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Sorry Jan, It’s back to Ohio time.  After all, March is Ohio month.  The Buckeye State joined the Union on March 1, 1803.

It’s funny how things come back to you from time to time.  I never drink a Cherry Coke without thinking of Hacker’s Pharmacy in Germantown.

My memories of Hacker’s are Cherry Cokes, Sloppy Joe Sandwiches, the ladies behind the counter with unmovable hair, greeting cards, books, magazines, and Mr. Hacker’s kind smile.

It was the drug store.  And the soda shop.  And the news stand.

It was just there.  All my growing UP years.  I passed it every day on the way home from school.  I usually stopped, had a coke, talked, met friends, leafed through a magazine or two, and headed out.

We took it for granted.

But, it was a large part of the fabric that made UP the crazy quilt that is Germantown, Ohio.

photo courtesy of my Senior Yearbook!

photo courtesy of my Senior Yearbook!

As kids, Mr. Hacker was the pharmacist.  He was always behind the glass, waving to us when we came in, a giant smile on his face that more than likely hid the thought of here come the kids again…I hope they don’t steal….or hang out too long…or cause trouble.

If he did think that, he never said it.  I don’t remember him saying much other than “hello” or “how’s your Mom and Dad?” or maybe “you better get going, supper will be ready soon”.

Who knew, I was a dwaddler?

He seemed a quiet man.  I guess that because Mrs. Phelps (I do not remember which one) and the other ladies did most of the talking.  And cooking, and serving, and watching, and making sure we stayed out of trouble.

Mr. Hacker passed on this last December, and even though the Pharmacy closed years ago, Germantown lost another piece of its history.  Really, less than a month before, Jack Kellis died.  Seems like ever day a part of my childhood disappears.

I didn’t know all that much about Mr. Hacker, like I said, he was the pharmacist.  We revered him, he was educated, helped us get the medicine we needed when we were sick, and served UP the best Cherry Cokes EVER!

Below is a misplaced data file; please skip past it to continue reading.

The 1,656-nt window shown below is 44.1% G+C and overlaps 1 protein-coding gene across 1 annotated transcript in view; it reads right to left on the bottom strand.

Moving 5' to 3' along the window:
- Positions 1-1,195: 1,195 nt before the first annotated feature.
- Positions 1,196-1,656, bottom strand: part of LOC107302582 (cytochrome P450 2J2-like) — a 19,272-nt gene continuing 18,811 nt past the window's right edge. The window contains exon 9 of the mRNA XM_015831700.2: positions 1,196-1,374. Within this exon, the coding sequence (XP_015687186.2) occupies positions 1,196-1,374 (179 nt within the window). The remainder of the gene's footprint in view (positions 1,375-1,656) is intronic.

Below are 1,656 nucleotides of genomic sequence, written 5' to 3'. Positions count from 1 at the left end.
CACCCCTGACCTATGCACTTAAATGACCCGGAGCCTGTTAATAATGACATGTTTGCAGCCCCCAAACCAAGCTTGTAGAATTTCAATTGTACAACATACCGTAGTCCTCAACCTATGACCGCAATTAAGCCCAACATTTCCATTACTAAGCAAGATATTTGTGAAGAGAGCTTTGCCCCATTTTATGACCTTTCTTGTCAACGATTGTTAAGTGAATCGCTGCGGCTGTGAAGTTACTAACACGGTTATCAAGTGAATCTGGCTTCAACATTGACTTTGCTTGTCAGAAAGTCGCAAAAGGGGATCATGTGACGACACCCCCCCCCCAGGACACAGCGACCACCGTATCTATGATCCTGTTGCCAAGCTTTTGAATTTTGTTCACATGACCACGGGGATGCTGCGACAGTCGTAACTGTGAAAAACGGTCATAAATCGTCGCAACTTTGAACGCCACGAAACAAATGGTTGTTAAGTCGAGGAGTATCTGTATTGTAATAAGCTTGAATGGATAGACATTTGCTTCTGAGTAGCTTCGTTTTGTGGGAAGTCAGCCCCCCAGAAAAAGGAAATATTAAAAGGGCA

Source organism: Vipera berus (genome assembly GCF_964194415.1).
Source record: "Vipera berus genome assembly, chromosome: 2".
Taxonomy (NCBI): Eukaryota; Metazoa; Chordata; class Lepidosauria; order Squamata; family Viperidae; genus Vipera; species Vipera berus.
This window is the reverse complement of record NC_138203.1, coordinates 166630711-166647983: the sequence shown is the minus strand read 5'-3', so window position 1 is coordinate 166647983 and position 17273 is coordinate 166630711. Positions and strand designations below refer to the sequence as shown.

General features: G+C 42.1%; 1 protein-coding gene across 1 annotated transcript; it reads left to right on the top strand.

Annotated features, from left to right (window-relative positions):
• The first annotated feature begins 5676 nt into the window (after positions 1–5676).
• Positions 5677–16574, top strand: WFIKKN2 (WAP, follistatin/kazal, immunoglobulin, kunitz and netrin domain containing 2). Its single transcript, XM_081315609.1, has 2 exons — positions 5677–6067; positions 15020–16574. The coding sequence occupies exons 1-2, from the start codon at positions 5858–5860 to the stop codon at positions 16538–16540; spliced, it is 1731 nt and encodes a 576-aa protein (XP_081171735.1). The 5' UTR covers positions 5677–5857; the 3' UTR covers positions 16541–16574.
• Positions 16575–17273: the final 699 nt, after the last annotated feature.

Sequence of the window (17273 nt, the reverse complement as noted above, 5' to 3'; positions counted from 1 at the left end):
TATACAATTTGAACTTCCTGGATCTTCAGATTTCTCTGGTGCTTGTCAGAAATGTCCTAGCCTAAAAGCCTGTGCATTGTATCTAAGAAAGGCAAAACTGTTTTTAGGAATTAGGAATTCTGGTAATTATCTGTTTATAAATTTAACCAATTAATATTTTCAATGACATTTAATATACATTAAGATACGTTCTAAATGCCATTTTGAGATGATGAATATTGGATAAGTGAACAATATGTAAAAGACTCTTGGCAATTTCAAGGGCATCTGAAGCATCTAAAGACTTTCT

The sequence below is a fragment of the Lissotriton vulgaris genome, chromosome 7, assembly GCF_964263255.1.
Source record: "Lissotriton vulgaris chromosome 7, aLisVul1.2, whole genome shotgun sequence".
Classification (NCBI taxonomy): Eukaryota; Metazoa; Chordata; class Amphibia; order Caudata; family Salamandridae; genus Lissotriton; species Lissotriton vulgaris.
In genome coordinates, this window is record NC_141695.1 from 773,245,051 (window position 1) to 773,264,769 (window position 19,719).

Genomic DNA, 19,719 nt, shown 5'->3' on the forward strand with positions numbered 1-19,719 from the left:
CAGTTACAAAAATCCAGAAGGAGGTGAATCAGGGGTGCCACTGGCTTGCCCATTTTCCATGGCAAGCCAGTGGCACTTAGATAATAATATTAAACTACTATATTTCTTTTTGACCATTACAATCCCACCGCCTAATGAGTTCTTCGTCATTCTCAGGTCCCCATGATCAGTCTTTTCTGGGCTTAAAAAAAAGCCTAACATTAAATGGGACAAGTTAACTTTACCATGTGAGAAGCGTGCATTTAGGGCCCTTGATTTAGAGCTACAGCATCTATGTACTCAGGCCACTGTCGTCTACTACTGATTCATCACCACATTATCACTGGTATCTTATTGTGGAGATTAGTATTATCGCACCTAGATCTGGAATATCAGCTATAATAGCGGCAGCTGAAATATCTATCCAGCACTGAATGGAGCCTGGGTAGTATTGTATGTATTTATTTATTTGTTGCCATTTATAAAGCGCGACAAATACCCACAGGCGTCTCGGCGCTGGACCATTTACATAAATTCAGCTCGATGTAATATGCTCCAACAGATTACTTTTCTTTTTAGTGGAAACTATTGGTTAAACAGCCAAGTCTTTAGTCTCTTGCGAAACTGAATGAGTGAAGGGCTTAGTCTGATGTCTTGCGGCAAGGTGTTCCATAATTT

And, since there was a big empty spot in my brain concerning him, I asked his son Ric, or Eric to fill me in.

There was a whole lot more to Mr. Hacker than Cherry Cokes and good Sloppy Joes.

He was born on July 30, 1926 in Stockdale Ohio. growing UP in the Elmwood section of Cincinnati where his dad, Levi worked for many years in what was know as the “Ivorydale” section of Proctor and Gamble.

Mr. Hacker graduated from Hartwell High School in 1943 and immediately joined the Navy. Since he was only 17, his dad had to go down to the recruiting office and give consent for him to join (Ric said,”this caused Grandpa all kinds of pain and agony with Grandma, I might add.”)

As a teenager, he worked for a local pharmacy in Cincinnati where was a soda jerk and clerk. While working there, he developed a lifelong interest in pharmacy. Probably because of this interest his aptitude tested toward the medical fields. As a result, he became a Naval medic, and spent the last year’s of WWII on a destroyer somewhere in the Pacific and his last months in China. He was finally discharged in 1946 and immediately came back to Cincinnati.

After the war, he attended The Ohio State University for one year then came back to Cincinnati and attended and graduated from the University of Cincinnati School of Pharmacy in 1953. While working and attending college, he met a young lady named Onalee Reser and promptly fell in love. They were married in 1948. (Ric was born in 1949 and was followed by 2 brothers and 2 sisters over the next 15 years. – Sorry, I remember John and Sam, but had no idea they had sisters…must be younger then I am!)

His pharmacy career started at Hare Pharmacy in Hamilton Ohio in 1953. While working at Hare’s,  a McKesson Pharmaceutical representative told him that a store was for sale in Germantown Ohio (which, by the way, he had never heard of.) He and his dad went to see the property, he was immediately excited and, in 1956, bought the store from Irwin Emrick.